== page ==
100 Questions to Conserve Global Biodiversity
A panel of experts, led by Professor William Sutherland at the University of Cambridge, has formulated a list of the top 100 questions which, if answered, could help to conserve global biodiversity.
Published online in the journal, Conservation Biology, the questions are designed to address the gaps which can emerge between the topics studied by academics and the areas which conservationists need studied in order to make a real difference on the ground to species conservation. By examining the list of questions, academics can make sure that they are addressing the questions which really need to be answered.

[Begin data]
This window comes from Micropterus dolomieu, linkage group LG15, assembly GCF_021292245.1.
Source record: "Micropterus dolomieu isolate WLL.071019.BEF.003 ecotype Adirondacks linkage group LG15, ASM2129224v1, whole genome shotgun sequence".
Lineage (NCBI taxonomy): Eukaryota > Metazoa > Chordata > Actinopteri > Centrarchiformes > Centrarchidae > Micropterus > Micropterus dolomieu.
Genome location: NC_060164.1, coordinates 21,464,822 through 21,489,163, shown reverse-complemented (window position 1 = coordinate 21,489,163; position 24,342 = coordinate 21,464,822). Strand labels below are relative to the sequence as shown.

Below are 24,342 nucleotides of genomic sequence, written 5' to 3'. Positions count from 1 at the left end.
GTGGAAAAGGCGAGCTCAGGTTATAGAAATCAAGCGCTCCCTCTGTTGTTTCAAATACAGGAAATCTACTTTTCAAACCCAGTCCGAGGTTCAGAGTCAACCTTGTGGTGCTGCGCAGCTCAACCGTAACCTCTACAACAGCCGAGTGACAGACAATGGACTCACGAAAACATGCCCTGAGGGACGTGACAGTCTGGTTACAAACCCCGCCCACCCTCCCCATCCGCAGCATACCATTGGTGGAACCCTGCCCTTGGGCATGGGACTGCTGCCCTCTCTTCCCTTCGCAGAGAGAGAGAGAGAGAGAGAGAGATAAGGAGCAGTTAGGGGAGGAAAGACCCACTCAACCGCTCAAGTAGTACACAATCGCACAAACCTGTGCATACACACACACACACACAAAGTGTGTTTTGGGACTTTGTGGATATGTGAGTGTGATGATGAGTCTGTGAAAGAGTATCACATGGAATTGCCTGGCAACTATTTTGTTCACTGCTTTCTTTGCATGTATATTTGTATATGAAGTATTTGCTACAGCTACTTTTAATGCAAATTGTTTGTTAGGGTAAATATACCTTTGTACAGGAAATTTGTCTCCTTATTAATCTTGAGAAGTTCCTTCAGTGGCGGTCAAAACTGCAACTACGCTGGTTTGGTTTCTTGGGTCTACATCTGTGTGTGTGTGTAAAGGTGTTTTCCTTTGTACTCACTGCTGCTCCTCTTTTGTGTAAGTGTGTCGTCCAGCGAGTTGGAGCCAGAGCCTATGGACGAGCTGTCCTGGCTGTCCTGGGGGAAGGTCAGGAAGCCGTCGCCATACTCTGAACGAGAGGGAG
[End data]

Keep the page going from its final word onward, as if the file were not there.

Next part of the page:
761 conservationists and 12 academics generated a list of 2291 questions initially, with a more selective shortlist then generated through email voting. Over the course of a two day meeting in Cambridge, a select group of 44 met to decide on the final list of 100.
Questions include: “are there critical thresholds at which loss of biodiversity disrupts ecosystem functions and services?” and “how effective are different methods for assessing ecosystem services?”
The full paper, including all questions, can be accessed at Conservation Biology
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